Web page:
Archive for the ‘Clothes – garments’ Category

Innovations: Lulumon’s “Stuff Your Bra II" sports bra … say, what?

July 13, 2015

In a CNBC round-up of analyst stock picks, one dude was high on Lulumon because of its product “innovations” like the “Stuff Your Bra”.

That caught my eye, of course.

At first, I thought this post was going to be about false advertising … not by Lulumon, by its customers.


Turns out that Lulumon’s “innovation” isn’t about faux-enhancement… it’s about practicality.


“These jeans are made of garbage” … and, that’s a good thing.

October 25, 2012

Punch line: Levi’s, eager to reduce its reliance on water-intensive cotton, has already used 3.5 million plastic bottles in its new Waste​<​Less jeans.

* * * * *
Excerpted from Bloomberg Businessweek’s, “Levi’s Goes Green With Waste​<​Less Jeans”


Most apparel companies work hard to give their clothes the sheen of sophistication or whimsy. Levi Strauss is trying hard not to.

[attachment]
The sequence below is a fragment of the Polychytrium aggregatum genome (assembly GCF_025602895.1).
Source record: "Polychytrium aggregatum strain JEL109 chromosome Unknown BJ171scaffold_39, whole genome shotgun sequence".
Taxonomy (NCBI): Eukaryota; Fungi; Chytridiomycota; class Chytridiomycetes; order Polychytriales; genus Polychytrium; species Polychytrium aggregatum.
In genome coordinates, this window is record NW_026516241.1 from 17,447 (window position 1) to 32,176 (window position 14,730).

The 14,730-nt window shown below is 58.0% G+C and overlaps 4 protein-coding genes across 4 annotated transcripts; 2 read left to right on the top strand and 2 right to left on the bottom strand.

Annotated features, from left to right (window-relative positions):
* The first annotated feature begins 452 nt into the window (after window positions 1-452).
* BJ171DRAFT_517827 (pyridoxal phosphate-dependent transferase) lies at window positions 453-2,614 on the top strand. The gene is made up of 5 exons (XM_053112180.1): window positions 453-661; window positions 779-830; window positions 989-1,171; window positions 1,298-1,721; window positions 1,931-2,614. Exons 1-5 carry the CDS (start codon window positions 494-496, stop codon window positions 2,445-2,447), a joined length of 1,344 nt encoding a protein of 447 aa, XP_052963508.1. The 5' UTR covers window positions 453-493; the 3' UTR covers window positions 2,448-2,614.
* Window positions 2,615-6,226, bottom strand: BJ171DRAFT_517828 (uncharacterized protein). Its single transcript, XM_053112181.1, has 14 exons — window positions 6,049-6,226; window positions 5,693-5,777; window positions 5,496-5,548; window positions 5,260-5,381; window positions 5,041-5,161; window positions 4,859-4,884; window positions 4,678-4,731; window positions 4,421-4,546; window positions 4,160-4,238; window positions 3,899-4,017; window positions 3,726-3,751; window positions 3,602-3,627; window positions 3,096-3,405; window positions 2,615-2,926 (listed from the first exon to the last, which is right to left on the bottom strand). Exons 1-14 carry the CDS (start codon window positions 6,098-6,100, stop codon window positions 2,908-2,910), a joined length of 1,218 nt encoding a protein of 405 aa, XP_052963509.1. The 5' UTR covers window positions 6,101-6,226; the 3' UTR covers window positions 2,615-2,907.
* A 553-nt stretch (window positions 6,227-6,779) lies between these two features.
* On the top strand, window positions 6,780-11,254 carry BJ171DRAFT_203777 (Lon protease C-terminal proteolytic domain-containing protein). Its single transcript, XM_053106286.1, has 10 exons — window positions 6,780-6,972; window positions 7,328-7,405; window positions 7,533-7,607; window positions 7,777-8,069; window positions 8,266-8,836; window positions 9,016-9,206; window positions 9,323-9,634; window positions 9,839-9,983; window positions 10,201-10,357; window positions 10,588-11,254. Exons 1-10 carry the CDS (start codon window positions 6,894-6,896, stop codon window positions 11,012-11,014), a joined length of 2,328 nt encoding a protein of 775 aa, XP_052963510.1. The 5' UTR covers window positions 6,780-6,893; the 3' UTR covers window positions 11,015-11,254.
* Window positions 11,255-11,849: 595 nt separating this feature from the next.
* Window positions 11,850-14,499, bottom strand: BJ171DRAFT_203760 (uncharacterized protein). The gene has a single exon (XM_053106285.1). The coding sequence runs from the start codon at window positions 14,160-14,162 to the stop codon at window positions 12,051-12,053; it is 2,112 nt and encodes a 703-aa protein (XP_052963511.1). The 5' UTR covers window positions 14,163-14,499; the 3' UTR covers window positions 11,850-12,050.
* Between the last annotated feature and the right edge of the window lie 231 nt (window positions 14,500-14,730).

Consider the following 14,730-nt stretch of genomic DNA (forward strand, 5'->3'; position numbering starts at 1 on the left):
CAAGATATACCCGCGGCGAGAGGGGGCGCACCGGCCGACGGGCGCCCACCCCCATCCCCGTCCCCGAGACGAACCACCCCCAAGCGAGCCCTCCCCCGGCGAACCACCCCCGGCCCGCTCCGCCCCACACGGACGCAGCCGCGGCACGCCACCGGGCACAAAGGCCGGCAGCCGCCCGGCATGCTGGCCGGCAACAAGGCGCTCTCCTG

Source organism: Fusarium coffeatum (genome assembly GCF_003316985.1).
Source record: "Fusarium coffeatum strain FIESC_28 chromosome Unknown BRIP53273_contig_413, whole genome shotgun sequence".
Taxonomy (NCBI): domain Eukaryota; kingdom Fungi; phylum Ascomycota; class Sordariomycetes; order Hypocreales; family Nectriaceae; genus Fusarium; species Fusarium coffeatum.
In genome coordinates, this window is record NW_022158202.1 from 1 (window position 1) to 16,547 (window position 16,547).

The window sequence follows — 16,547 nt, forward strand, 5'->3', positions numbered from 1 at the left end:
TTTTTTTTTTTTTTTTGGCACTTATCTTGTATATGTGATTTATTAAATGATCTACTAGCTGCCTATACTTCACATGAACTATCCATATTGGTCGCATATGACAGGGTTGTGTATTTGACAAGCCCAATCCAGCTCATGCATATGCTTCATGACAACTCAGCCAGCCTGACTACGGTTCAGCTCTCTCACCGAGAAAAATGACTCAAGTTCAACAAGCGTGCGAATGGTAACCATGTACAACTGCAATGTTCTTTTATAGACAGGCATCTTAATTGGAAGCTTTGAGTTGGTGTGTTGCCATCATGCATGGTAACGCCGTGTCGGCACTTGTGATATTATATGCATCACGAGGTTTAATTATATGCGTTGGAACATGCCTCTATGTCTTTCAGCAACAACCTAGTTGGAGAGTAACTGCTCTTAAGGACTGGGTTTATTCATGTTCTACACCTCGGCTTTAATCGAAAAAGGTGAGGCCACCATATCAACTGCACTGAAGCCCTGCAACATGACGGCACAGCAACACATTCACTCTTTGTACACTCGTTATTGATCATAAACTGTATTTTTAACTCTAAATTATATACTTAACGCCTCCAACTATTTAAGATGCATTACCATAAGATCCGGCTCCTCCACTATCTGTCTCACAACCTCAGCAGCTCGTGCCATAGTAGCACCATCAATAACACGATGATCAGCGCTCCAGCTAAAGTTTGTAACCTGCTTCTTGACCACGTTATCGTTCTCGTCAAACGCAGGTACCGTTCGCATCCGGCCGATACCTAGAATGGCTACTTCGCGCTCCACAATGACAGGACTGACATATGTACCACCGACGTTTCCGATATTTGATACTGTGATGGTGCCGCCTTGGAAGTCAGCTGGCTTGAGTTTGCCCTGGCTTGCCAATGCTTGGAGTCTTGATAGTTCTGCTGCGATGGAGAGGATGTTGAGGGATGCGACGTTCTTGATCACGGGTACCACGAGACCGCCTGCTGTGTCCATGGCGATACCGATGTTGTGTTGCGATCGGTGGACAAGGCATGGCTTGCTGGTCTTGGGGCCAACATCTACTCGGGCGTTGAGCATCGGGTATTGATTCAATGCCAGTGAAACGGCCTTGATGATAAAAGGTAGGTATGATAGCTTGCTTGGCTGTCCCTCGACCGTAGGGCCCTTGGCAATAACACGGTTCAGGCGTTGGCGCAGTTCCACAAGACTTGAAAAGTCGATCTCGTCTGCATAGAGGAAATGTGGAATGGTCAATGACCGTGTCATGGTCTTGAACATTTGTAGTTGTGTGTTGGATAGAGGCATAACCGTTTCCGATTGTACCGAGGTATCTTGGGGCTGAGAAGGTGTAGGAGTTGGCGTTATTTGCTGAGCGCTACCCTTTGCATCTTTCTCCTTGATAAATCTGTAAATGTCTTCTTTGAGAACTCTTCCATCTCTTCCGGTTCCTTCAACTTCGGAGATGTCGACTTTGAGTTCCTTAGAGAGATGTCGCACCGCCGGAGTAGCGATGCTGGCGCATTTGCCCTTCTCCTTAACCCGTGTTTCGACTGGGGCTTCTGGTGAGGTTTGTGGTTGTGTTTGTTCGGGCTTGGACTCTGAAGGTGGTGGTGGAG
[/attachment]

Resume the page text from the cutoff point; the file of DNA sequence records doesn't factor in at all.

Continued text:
When its latest line of jeans arrives in stores early next year, the pitch will be: “These jeans are made of garbage.” Crushed brown and green plastic bottles will be on display nearby.

In 2007, Levi’s was among the first in the apparel industry to conduct a life-cycle assessment of some of its major products.

After measuring environmental impacts … Levi’s found that 49 percent of the water use during the lifetime of a pair of 501 jeans occurred at the very beginning, with cotton farmers.

It turned out that the manufacturing process, where Levi’s can exert the most control, had the least impact on water and energy use.

So Levi’s joined the Better Cotton Initiative … to teach farmers how to grow cotton with less water.

The first of the cotton was harvested last year, and Levi’s blended its share into more than 5 million pairs of jeans.

“Is turning eight bottles of plastic into a pair of jeans worth it? I think so,” says James Curleigh, president of the Levi’s brand.

Curleigh … argues that any reduction in Levi’s cotton use, however small, is worth it: “Cotton is the single most volatile commodity in the apparel industry. Never mind sustainability for a minute. If I could come up with a way to put 20 percent of something else that is cost-neutral and has a reliable source, I would probably take it anyway.”

Edit by JDC

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